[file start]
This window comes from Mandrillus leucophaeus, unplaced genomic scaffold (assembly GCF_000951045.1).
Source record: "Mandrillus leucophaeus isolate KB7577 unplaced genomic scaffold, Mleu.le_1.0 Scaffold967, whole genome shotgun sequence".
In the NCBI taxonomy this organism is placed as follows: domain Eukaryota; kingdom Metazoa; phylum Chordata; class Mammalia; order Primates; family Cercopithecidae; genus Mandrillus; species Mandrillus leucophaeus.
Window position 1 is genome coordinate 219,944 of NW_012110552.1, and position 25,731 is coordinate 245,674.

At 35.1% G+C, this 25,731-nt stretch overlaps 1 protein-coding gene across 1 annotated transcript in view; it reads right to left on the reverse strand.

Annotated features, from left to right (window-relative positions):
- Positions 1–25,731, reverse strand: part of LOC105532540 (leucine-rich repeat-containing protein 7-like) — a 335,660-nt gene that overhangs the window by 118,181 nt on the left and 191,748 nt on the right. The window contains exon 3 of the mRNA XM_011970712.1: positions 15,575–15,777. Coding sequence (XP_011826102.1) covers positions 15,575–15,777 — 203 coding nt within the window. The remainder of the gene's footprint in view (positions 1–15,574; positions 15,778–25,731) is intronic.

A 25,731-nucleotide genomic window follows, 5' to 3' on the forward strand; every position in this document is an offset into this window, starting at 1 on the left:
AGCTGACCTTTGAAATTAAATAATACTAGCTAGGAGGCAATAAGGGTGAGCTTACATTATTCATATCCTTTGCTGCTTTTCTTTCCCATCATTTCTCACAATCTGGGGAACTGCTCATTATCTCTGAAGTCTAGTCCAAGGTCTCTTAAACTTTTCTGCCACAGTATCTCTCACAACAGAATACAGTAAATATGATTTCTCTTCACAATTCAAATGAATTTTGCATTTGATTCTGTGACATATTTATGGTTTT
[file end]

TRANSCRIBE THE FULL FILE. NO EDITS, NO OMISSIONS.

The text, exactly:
This window comes from Mandrillus leucophaeus, unplaced genomic scaffold (assembly GCF_000951045.1).
Source record: "Mandrillus leucophaeus isolate KB7577 unplaced genomic scaffold, Mleu.le_1.0 Scaffold967, whole genome shotgun sequence".
In the NCBI taxonomy this organism is placed as follows: domain Eukaryota; kingdom Metazoa; phylum Chordata; class Mammalia; order Primates; family Cercopithecidae; genus Mandrillus; species Mandrillus leucophaeus.
Window position 1 is genome coordinate 219,944 of NW_012110552.1, and position 25,731 is coordinate 245,674.

At 35.1% G+C, this 25,731-nt stretch overlaps 1 protein-coding gene across 1 annotated transcript in view; it reads right to left on the reverse strand.

Annotated features, from left to right (window-relative positions):
- Positions 1–25,731, reverse strand: part of LOC105532540 (leucine-rich repeat-containing protein 7-like) — a 335,660-nt gene that overhangs the window by 118,181 nt on the left and 191,748 nt on the right. The window contains exon 3 of the mRNA XM_011970712.1: positions 15,575–15,777. Coding sequence (XP_011826102.1) covers positions 15,575–15,777 — 203 coding nt within the window. The remainder of the gene's footprint in view (positions 1–15,574; positions 15,778–25,731) is intronic.

A 25,731-nucleotide genomic window follows, 5' to 3' on the forward strand; every position in this document is an offset into this window, starting at 1 on the left:
AGCTGACCTTTGAAATTAAATAATACTAGCTAGGAGGCAATAAGGGTGAGCTTACATTATTCATATCCTTTGCTGCTTTTCTTTCCCATCATTTCTCACAATCTGGGGAACTGCTCATTATCTCTGAAGTCTAGTCCAAGGTCTCTTAAACTTTTCTGCCACAGTATCTCTCACAACAGAATACAGTAAATATGATTTCTCTTCACAATTCAAATGAATTTTGCATTTGATTCTGTGACATATTTATGGTTTT